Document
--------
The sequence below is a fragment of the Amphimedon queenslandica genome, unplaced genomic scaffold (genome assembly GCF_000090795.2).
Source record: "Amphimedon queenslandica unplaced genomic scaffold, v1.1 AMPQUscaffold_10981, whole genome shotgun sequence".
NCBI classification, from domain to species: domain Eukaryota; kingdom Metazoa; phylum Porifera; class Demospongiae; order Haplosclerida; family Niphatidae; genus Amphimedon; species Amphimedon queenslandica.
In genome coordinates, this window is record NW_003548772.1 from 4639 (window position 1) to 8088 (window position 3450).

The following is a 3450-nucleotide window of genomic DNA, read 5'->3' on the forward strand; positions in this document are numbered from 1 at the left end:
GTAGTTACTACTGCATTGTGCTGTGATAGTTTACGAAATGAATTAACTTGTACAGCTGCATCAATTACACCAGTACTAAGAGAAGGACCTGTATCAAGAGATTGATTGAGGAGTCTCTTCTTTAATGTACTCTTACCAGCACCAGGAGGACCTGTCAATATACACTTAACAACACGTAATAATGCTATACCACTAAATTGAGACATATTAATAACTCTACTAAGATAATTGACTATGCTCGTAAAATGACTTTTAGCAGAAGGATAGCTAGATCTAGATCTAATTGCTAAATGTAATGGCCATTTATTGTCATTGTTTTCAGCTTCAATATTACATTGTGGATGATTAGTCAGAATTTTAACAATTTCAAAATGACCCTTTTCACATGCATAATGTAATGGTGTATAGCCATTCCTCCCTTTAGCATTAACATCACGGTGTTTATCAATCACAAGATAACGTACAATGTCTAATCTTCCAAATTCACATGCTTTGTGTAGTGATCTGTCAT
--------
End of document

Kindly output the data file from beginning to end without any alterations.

The sequence below is a fragment of the Amphimedon queenslandica genome, unplaced genomic scaffold (genome assembly GCF_000090795.2).
Source record: "Amphimedon queenslandica unplaced genomic scaffold, v1.1 AMPQUscaffold_10981, whole genome shotgun sequence".
NCBI classification, from domain to species: domain Eukaryota; kingdom Metazoa; phylum Porifera; class Demospongiae; order Haplosclerida; family Niphatidae; genus Amphimedon; species Amphimedon queenslandica.
In genome coordinates, this window is record NW_003548772.1 from 4639 (window position 1) to 8088 (window position 3450).

The following is a 3450-nucleotide window of genomic DNA, read 5'->3' on the forward strand; positions in this document are numbered from 1 at the left end:
GTAGTTACTACTGCATTGTGCTGTGATAGTTTACGAAATGAATTAACTTGTACAGCTGCATCAATTACACCAGTACTAAGAGAAGGACCTGTATCAAGAGATTGATTGAGGAGTCTCTTCTTTAATGTACTCTTACCAGCACCAGGAGGACCTGTCAATATACACTTAACAACACGTAATAATGCTATACCACTAAATTGAGACATATTAATAACTCTACTAAGATAATTGACTATGCTCGTAAAATGACTTTTAGCAGAAGGATAGCTAGATCTAGATCTAATTGCTAAATGTAATGGCCATTTATTGTCATTGTTTTCAGCTTCAATATTACATTGTGGATGATTAGTCAGAATTTTAACAATTTCAAAATGACCCTTTTCACATGCATAATGTAATGGTGTATAGCCATTCCTCCCTTTAGCATTAACATCACGGTGTTTATCAATCACAAGATAACGTACAATGTCTAATCTTCCAAATTCACATGCTTTGTGTAGTGATCTGTCAT